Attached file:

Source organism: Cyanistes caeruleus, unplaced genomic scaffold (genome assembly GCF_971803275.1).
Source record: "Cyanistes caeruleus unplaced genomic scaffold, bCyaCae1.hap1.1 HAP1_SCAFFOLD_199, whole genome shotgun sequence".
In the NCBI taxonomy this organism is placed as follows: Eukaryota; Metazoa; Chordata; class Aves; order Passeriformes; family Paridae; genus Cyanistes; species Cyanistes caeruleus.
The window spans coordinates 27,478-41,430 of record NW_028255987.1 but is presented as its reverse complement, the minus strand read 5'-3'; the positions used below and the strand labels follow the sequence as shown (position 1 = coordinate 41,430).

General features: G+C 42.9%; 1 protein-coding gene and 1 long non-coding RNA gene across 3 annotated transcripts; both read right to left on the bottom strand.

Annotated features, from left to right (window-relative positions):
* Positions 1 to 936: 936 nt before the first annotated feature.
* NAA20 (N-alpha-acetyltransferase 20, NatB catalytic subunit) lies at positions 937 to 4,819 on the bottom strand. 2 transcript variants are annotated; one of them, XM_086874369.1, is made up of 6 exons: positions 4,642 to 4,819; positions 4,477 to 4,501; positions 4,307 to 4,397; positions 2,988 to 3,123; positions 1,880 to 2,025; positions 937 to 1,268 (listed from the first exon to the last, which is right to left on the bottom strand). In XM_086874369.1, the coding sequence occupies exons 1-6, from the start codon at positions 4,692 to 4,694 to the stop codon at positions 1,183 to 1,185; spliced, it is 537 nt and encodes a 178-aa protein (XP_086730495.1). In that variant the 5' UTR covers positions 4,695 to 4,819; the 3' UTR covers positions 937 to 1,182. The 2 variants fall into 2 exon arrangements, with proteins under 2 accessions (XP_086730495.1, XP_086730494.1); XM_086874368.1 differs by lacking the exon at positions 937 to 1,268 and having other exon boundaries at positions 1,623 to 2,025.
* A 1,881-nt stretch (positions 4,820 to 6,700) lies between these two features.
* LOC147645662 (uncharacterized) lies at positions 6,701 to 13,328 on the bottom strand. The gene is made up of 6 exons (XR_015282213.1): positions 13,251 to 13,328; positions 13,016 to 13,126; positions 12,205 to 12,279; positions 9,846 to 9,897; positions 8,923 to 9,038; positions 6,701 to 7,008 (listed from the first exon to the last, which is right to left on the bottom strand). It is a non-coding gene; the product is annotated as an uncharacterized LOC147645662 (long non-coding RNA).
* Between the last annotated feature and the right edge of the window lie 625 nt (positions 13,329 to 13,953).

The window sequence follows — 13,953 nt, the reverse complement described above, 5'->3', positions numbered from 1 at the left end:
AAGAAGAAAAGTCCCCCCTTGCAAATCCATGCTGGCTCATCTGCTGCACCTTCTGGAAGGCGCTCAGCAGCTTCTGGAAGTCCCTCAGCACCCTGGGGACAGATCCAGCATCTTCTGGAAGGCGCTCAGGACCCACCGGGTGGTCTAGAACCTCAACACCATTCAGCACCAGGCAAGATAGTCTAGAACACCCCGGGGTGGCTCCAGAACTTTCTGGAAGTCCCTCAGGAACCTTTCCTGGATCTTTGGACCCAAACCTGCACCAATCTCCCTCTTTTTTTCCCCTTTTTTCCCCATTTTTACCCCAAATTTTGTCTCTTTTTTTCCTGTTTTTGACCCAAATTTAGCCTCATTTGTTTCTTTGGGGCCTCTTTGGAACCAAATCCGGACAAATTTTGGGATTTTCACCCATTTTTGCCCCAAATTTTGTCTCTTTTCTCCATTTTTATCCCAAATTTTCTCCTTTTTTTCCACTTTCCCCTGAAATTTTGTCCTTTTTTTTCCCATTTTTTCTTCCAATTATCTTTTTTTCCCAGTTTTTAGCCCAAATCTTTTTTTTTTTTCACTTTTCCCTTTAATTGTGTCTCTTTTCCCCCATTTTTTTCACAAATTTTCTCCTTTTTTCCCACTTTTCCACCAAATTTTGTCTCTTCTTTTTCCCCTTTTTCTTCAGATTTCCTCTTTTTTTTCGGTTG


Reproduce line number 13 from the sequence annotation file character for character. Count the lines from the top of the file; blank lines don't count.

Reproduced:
AAGAAGAAAAGTCCCCCCTTGCAAATCCATGCTGGCTCATCTGCTGCACCTTCTGGAAGGCGCTCAGCAGCTTCTGGAAGTCCCTCAGCACCCTGGGGACAGATCCAGCATCTTCTGGAAGGCGCTCAGGACCCACCGGGTGGTCTAGAACCTCAACACCATTCAGCACCAGGCAAGATAGTCTAGAACACCCCGGGGTGGCTCCAGAACTTTCTGGAAGTCCCTCAGGAACCTTTCCTGGATCTTTGGACCCAAACCTGCACCAATCTCCCTCTTTTTTTCCCCTTTTTTCCCCATTTTTACCCCAAATTTTGTCTCTTTTTTTCCTGTTTTTGACCCAAATTTAGCCTCATTTGTTTCTTTGGGGCCTCTTTGGAACCAAATCCGGACAAATTTTGGGATTTTCACCCATTTTTGCCCCAAATTTTGTCTCTTTTCTCCATTTTTATCCCAAATTTTCTCCTTTTTTTCCACTTTCCCCTGAAATTTTGTCCTTTTTTTTCCCATTTTTTCTTCCAATTATCTTTTTTTCCCAGTTTTTAGCCCAAATCTTTTTTTTTTTTCACTTTTCCCTTTAATTGTGTCTCTTTTCCCCCATTTTTTTCACAAATTTTCTCCTTTTTTCCCACTTTTCCACCAAATTTTGTCTCTTCTTTTTCCCCTTTTTCTTCAGATTTCCTCTTTTTTTTCGGTTG